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Conclusion jumping

April 9, 2014
By Larry DeHays , Fort Myers Beach Bulletin, Fort Myers Beach Observer

Let's talk about bad food, bad gas, pumping either, and jumping to conclusions.

We know that bad food can cause bad gas, and stomach pumps may be required, and bad gas can be pumped into your car, (using different pumps) giving results that are hard to stomach. Don't jump to conclusions about these subjects. They do have something in common.

When most people start feeling nauseous, their first reaction often is to blame it on "something I ate. I must have food poisoning from that meal I had at that restaurant last night." Calmer (less sick) observers might mention that they, and others also ate the same food at the same time and were feeling OK, only to be ignored by the sufferer. "I'm sick, and I wasn't sick before I ate at that restaurant, so it had to be their food, and I'm never going to eat there again. I may sue them. I'll own that place."

Human nature seems to latch on to the quickest possible cause of a problem and only look for a more accurate one if the first one can be proven wrong. That's "guilty until proven innocent," which is surely un-American, or at least un-fair, but very common nonetheless. We even do it with our car problems.

If our car suddenly gets a case of the hiccups or coughs, we often say, "I must have got some bad gas. It ran fine until I got that gas. I'm going to sue the socks off of that station." Here's the thing. Actual cases of food poisoning or of bad gasoline being pumped are extremely rare. Much rarer than the number of upset stomachs and engine misfires that are experienced. They're just the easiest to blame without investigating further. Let's look at what happens in an actual bad gas scenario.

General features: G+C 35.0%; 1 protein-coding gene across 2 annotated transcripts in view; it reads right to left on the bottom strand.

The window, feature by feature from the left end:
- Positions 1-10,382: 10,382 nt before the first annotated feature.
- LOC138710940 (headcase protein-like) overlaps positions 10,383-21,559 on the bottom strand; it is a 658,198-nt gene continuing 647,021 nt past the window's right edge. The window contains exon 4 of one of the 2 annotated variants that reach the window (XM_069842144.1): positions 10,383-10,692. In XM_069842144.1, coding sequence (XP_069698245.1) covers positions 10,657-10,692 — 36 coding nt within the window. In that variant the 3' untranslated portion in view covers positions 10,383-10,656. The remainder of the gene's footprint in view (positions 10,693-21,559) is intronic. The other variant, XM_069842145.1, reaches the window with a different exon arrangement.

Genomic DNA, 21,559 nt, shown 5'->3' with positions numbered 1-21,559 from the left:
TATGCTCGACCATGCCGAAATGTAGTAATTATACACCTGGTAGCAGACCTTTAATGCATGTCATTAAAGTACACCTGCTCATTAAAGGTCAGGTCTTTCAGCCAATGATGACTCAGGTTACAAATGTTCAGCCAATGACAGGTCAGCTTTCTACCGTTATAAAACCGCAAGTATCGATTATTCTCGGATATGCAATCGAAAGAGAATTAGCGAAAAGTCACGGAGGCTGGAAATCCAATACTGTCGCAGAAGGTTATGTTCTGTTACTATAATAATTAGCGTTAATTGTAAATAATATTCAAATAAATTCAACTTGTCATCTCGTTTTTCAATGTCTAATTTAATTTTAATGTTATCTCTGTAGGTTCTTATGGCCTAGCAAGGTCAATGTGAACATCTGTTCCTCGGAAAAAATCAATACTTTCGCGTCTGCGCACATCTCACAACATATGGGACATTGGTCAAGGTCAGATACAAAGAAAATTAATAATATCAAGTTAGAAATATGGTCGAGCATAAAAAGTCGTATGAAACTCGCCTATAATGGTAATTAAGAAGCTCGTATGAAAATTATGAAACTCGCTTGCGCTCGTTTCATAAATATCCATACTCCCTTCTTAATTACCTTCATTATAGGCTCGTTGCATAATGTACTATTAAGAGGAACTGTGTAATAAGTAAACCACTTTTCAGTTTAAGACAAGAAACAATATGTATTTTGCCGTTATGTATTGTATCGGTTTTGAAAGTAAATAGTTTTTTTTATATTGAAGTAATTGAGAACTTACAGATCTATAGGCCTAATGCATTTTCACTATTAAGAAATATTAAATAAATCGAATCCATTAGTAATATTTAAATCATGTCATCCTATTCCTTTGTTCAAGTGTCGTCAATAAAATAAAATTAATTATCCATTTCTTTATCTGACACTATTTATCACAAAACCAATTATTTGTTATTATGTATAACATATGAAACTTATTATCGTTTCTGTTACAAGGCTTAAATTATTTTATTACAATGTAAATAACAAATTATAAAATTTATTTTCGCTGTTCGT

Many years ago, a small station on San Carlos Island had some water intrusion into their underground tanks during a tremendous rain storm. The next day they began pumping that water up with their gas into their customers' cars. A Volkswagen Beetle made it all the way (about one mile) to our shop before it quit running. After diagnosing it as water in the gas, I began driving toward the station in question, and guess what I found. Cars, dead along the road. The closer I got to the station, the bigger were the cars that were stranded. Cadillacs and Lincolns only made it a few hundred yards, while mid-sized cars made it further. The Beetle made it the farthest. There was no doubt about the cause. The station carried insurance, so everybody was de-watered and sent on their way with their bill paid by the station. The point is, if there is no pandemic of hiccupping cars, there is no bad gas causing it. Actually, this was 35 years ago, and I have not seen it happen anywhere around here since then.

There are hundreds of reasons an engine might run poorly and hundreds of causes of nausea. We'd all like to think it's simpler than that, but it isn't. Jumping to easy, quick conclusions simply slows down the correct cure of the problem. An open mind and an investigation are more productive.

Conclusion jumping even extends to "guilt by association." Some people return after a repair job with a statement like, "It didn't have this problem before you worked on it." Sometimes they are correct. Most of the time however, their new problem is completely separate from the first one. But, since it was recently worked on, they assume the mechanic must have caused the new problem and that's all there is to it. Naturally, mechanics resent this attitude, and one has to wonder how these people expect to get quality free work out of someone they just insulted.

Sometimes I think they're just trying to get something for nothing, but I may be jumping to that conclusion. I'll try to keep an open mind.



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